The furthest thing from the minds of teachers Kathy Carver and Kelly Gates was being recognized for doing what they love.
The Hopkins County School district instructors say they were focused on making a change in their students’ lives and building their kids’ love for learning when they received two separate awards for furthering education.
Carver, the middle and high school gifted and talented resource teacher, received the Kentucky Association of Gifted Education award for service advocacy, while Kelly Gates, a fifth-grade teacher at Pride Elementary, received the National Excellence in Teaching award for agriculture.
Both said they were surprised and honored when they found out they had won the respective awards.
Carver works with each gifted coordinator at the six middle and high schools in the county. She trains teachers and mentors other gifted and talented personnel from other districts.
When COVID-19 hit the schools, she created a Google GT classroom for all of her middle and high school gifted and talented students.
“I felt like I had things to share with them, little things to help them, and just set up another way of communicating,” said Carver, who hopes the award will shine a light on the gifted and talented students. Carver feels they can sometimes be overlooked because they pick up on things faster.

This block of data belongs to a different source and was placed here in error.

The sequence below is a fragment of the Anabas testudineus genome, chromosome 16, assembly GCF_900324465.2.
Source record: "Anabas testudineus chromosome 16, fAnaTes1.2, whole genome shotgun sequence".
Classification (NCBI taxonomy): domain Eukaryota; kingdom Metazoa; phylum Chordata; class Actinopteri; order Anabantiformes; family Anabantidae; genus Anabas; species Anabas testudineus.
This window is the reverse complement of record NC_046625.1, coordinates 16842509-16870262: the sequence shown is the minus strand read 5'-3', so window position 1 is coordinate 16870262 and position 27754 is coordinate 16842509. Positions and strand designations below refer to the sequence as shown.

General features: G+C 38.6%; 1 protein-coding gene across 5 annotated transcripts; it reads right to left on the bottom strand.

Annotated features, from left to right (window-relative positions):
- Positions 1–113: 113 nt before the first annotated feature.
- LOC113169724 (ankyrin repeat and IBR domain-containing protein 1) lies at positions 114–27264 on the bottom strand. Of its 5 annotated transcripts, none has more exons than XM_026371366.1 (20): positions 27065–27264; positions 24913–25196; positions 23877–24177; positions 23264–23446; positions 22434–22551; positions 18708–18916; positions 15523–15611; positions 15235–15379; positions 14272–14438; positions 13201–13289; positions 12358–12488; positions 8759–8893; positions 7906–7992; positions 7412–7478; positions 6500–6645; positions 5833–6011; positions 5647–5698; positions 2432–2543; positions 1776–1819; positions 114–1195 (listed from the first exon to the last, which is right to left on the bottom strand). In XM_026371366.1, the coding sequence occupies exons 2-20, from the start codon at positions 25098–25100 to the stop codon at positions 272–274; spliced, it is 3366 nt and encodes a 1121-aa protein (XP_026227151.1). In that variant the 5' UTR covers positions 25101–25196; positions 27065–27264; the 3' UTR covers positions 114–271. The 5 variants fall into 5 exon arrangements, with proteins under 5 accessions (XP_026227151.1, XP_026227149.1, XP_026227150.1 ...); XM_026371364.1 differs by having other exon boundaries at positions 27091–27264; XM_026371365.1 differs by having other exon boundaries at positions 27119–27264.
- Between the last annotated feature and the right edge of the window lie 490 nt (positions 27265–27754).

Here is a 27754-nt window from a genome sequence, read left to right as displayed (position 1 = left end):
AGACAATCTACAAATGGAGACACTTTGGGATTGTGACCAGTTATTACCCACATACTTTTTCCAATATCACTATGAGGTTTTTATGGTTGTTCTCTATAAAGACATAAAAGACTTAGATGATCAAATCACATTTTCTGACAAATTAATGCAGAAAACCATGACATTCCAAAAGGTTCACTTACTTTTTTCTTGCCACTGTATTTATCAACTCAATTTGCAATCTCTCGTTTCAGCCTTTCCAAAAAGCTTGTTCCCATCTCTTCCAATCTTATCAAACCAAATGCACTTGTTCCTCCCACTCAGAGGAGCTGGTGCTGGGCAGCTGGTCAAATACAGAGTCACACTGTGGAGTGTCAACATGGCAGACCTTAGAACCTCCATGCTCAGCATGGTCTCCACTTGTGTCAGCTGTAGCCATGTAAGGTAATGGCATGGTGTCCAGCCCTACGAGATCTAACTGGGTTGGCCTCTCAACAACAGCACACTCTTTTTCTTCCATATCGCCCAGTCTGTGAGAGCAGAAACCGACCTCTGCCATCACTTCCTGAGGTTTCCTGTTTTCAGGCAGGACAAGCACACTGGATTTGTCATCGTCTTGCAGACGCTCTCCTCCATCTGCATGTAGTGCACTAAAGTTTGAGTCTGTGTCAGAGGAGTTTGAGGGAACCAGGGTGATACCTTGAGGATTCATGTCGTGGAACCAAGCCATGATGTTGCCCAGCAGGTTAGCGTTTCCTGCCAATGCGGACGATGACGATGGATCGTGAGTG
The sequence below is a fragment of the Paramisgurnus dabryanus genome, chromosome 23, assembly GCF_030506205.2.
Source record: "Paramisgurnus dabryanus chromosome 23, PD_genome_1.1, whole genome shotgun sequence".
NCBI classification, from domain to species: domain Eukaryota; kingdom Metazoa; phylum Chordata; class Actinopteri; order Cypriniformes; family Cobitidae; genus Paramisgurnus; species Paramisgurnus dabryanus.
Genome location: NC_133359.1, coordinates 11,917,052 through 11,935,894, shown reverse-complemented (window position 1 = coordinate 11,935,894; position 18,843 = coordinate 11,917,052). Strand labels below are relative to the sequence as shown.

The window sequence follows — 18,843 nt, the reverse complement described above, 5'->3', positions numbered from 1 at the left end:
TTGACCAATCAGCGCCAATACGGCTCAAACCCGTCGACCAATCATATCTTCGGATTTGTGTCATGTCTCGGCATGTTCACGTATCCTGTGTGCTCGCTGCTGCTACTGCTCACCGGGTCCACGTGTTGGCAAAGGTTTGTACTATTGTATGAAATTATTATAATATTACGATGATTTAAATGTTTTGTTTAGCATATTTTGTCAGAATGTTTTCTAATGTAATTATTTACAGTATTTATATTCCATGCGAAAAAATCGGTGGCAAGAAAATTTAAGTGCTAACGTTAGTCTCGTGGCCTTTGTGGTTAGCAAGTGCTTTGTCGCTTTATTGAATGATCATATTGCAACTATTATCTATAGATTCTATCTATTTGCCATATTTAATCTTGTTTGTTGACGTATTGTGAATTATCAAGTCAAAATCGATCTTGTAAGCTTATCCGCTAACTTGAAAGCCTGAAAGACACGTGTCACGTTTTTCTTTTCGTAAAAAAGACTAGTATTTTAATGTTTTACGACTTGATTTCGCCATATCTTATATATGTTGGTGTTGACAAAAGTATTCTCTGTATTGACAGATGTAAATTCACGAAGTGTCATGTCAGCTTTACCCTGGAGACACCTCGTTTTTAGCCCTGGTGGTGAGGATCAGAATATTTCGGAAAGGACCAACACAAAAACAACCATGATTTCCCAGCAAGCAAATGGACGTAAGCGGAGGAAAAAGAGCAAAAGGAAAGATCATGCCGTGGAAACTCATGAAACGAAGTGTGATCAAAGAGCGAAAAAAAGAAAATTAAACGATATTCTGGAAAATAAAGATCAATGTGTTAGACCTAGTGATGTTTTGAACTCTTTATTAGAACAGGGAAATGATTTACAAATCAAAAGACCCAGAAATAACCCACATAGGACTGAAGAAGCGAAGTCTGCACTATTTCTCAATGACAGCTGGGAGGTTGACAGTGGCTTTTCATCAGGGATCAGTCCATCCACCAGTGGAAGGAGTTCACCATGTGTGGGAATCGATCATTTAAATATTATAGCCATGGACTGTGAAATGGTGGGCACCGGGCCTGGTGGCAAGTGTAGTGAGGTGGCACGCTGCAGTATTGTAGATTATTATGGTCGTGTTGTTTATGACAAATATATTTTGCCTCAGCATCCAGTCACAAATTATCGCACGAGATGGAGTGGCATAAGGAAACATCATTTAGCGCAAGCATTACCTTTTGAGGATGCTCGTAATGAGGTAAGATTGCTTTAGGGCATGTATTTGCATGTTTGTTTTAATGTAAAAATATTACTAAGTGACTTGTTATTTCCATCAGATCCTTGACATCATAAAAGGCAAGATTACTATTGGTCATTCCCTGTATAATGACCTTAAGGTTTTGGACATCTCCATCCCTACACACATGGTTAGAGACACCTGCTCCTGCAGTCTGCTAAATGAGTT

Carver said she was honored because there are a lot of gifted educators in the state. Carver said the recognition serves as a thank you.
While Carver works across several schools, Gates sticks to Pride Elementary, where she works to pull agriculture into her student’s other classes so they can learn where the things around them come from.
“I think it is relevant, more than ever, that our students realize everything they have in their life — whether it be their food or what their clothing is made from — can be traced back to their sources,” she said.
Gates has written grants to create the Courtyard of Curiosity, where students have a garden to learn where their food comes from. Gates has also incorporated agriculture into the students’ reading, math and science classes.
“Today’s children are so exposed to technology, they are not outdoors and connecting with their environment,” she said.
Gates said the award was a prestigious, but unexpected honor.
“You do activities out of a place of enjoyment with students. Teaching them about nature, the environment and how agriculture is embedded in everything around them,” she said. “It has just been a tremendous honor to feel like your work is valued on a grander scale.”